–       Unusual bank account activity, like large withdrawals, checks made out to “cash,” or other unidentified transfers

–       A sudden close relationship with a family friend or other individual who is new to the elder

–       A recent outbreak in family disputes regarding future inheritance

–       An elder’s sudden interest in amending his or her will

–       Missed payment deadlines

–       Missing possessions 

–       Suspicious or unfamiliar signatures on checks

–       Sudden increased credit card usage (particularly if the elder is not generally a big spender)

Tips for Senior Citizens

As you age, there are certain steps you can and should take to protect yourself. At a minimum, you should consider the following:

–       Protect your assets to ensure your wishes are respected once you pass away or suffer diminished mental capacity. Contact an estate planning attorney to discuss the best options for you.

–       Destroy any sensitive financial information before disposing of it.

–       Choose only the most trustworthy individuals to act as your financial agent or guardian.

–       Keep your sensitive financial information in a safe and secure place.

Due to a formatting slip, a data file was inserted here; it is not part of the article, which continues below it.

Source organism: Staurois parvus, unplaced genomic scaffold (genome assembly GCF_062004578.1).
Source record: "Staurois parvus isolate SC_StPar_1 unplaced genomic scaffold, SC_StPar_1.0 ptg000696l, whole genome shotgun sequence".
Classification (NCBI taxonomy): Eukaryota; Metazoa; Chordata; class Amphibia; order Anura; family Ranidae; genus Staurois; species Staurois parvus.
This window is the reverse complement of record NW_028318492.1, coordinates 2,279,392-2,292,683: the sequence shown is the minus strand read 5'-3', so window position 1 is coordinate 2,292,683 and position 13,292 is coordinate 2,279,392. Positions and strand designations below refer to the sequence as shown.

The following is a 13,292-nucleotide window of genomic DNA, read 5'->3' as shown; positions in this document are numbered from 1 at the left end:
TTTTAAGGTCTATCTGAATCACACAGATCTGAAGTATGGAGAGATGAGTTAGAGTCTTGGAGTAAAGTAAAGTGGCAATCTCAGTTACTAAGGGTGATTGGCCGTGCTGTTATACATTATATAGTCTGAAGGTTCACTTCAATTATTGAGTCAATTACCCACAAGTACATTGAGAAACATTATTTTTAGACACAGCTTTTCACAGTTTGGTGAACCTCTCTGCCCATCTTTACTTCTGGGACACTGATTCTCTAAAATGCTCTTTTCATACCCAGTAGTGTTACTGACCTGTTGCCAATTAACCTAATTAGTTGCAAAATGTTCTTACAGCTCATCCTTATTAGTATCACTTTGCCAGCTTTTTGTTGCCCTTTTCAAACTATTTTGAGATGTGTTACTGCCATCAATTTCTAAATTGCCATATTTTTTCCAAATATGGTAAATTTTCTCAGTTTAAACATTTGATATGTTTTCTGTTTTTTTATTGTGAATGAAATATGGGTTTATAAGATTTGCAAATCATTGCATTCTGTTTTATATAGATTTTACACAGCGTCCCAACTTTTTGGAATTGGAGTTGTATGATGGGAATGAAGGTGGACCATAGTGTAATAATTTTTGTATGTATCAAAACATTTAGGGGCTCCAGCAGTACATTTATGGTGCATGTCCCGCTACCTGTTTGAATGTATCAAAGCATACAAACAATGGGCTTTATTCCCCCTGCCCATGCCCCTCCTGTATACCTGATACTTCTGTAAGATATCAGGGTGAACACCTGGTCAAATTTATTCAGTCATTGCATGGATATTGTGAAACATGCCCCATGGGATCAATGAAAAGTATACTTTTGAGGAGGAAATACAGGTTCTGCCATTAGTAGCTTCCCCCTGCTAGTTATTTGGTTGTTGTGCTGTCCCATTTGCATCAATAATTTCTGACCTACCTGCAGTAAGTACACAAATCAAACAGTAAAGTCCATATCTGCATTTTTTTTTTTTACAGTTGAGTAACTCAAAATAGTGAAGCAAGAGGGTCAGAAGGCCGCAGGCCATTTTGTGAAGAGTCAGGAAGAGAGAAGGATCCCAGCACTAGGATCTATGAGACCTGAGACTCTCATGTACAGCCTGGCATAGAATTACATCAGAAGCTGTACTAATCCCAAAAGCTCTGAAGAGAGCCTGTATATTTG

–       Periodically order copies of your credit report to ensure no suspicious activity is afoot.

–       Never give out your personal information, like your social security number or account numbers, over the phone.

–       Consult with a financial advisor before signing any binding legal documents.

–       Build a relationship with your banker and others who handle your finances.

–       Don’t allow any workers or personal caregivers access to your accounts.

–       Keep a paper trail of your financial transactions.

Elder Abuse Resources

If you suspect elder financial abuse or exploitation, contact your local Adult Protective Services agency. You may also contact the Elder Justice Initiative of the U.S. Department of Justice. 

Older adults are particularly vulnerable to abuse when they face social isolation. To combat this, it is important to build a strong, supportive network of family and trusted friends to help protect the most vulnerable in our society. If you have concerns about a loved one’s wellbeing, or you suspect someone is taking advantage of you, reach out for help.

Experienced Fiduciary Litigation Attorneys

FLG is a full-service litigation law firm focused exclusively on fiduciary relationships, from estates and trusts to incompetency and guardianship matters, powers of attorney, will caveats, and business disputes. We represent those accused of breaching their fiduciary duties as well as those alleging financial, physical, or emotional abuse in a sensitive relational context. In all cases, we seek creative solutions to resolve – rather than further inflame – conflict. 

Reach out to us to learn more about how we help clients throughout North Carolina.

This article does not establish an attorney-client relationship and must not be construed as legal advice.